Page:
On the 1994-1995 3.9L Dodge Dakota this is an ORG wire.

    On the 1996 3.9L Dodge Dakota this is a VIO/WHT wire.

  5. 5

    Connect the black multimeter test lead to the negative (-) battery terminal.

  6. 6

    Your multimeter should read:

    7 to 8 Volts DC (1994-1995 3.9L Dodge Dakota).

    4 to 5 Volts DC (1996 3.9L Dodge Dakota).

Let's examine your test result:

CASE 1: The CKP sensor is getting power. This is the correct and expected test result.

The next and last test is to make sure that the BLK/LT BLU wire is feeding the CKP sensor with Ground. Go to: TEST 3: Making Sure The CKP Sensor Has Ground.

CASE 2: The CKP sensor is not getting power. Without this voltage the crankshaft position sensor will not produce a CKP voltage signal.

The most likely cause of these missing 8 or 5 Volts is an open-circuit problem in the ORG or VIO/WHT wire between the CKP sensor's connector and the fuel injection computer's connector.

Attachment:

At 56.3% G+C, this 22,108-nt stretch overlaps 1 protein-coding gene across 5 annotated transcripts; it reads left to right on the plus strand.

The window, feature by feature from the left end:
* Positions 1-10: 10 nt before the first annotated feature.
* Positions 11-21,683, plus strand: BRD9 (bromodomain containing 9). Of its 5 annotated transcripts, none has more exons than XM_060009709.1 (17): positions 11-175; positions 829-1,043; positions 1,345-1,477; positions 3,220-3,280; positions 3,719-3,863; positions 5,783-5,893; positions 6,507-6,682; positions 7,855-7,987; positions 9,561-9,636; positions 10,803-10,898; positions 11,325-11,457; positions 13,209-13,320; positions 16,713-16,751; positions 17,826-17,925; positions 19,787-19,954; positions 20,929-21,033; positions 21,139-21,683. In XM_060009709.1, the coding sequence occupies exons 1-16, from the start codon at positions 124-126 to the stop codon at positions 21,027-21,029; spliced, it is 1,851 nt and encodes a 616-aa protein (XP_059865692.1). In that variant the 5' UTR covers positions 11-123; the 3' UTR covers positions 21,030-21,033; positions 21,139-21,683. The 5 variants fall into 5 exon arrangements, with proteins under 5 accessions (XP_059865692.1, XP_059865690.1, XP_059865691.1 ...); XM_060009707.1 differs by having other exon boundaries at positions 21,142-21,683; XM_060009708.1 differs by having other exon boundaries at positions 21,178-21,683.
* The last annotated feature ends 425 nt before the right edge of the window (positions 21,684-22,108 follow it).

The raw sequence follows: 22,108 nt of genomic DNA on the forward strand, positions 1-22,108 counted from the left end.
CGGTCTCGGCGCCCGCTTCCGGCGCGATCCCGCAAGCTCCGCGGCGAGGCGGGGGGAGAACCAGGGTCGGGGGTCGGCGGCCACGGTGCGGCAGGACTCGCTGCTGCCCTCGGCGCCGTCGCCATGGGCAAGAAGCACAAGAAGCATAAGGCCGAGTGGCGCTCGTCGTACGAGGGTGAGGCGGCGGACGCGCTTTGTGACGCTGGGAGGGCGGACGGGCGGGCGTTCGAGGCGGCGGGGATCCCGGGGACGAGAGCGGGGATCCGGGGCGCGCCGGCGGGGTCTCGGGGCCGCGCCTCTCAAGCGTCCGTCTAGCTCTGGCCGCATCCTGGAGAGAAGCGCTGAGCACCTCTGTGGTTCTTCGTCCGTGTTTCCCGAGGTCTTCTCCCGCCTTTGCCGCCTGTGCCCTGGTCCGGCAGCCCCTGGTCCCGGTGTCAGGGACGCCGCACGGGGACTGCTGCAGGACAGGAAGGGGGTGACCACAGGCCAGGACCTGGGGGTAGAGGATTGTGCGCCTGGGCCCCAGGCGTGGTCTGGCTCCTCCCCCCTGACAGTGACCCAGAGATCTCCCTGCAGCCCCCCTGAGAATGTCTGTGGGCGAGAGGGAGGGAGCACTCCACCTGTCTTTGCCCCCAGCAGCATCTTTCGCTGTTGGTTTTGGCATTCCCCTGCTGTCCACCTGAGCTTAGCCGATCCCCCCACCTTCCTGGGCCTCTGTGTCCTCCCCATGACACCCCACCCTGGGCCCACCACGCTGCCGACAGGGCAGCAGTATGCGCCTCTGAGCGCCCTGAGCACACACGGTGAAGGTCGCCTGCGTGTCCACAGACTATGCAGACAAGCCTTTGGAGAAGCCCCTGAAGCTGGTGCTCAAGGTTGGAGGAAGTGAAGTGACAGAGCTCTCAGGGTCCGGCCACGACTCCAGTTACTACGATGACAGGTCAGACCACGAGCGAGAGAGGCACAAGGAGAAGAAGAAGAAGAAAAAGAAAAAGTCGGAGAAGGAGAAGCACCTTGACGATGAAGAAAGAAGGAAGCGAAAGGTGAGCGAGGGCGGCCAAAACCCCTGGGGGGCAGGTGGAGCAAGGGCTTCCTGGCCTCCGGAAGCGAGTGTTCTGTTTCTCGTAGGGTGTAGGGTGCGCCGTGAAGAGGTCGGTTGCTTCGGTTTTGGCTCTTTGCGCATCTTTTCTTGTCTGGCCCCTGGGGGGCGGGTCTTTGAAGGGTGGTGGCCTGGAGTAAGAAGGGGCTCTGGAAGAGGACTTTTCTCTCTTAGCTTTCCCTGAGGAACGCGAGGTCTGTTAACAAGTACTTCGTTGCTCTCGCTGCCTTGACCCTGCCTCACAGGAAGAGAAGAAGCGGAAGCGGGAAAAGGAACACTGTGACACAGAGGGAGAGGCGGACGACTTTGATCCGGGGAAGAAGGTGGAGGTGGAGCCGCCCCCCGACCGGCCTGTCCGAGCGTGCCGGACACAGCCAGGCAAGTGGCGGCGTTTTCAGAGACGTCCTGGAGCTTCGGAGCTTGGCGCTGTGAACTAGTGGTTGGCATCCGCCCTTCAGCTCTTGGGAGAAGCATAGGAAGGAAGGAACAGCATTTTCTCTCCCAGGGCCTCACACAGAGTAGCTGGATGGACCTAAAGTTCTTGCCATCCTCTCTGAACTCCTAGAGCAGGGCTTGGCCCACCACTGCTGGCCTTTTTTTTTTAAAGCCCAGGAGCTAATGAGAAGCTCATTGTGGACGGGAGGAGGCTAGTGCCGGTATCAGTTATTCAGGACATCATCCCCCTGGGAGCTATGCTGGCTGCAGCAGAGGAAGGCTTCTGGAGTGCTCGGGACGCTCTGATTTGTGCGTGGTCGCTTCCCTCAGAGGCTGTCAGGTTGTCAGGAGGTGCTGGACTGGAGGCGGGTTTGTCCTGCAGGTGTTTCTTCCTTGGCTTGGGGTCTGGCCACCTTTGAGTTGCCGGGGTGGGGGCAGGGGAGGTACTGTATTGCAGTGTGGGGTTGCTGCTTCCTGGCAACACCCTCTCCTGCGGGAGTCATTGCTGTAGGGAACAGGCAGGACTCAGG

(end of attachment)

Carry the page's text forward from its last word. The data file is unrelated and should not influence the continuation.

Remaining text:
Although it's beyond the scope of this tutorial to check for this missing power, your next step is to find out why it's missing and restore it.

TEST 3: Making Sure The CKP Sensor Has Ground

Making Sure The CKP Sensor Has Ground. How To Test The Crankshaft Position Sensor (1994, 1995, 1996 3.9L V6 Dodge Dakota)

Your previous two tests have confirmed that:

  1. The crankshaft position sensor is not creating an ON/OFF signal (TEST 1).
  2. The crankshaft position sensor is getting 8 Volts DC (TEST 2).

For our last test we're going to make sure that the CKP sensor is getting Ground.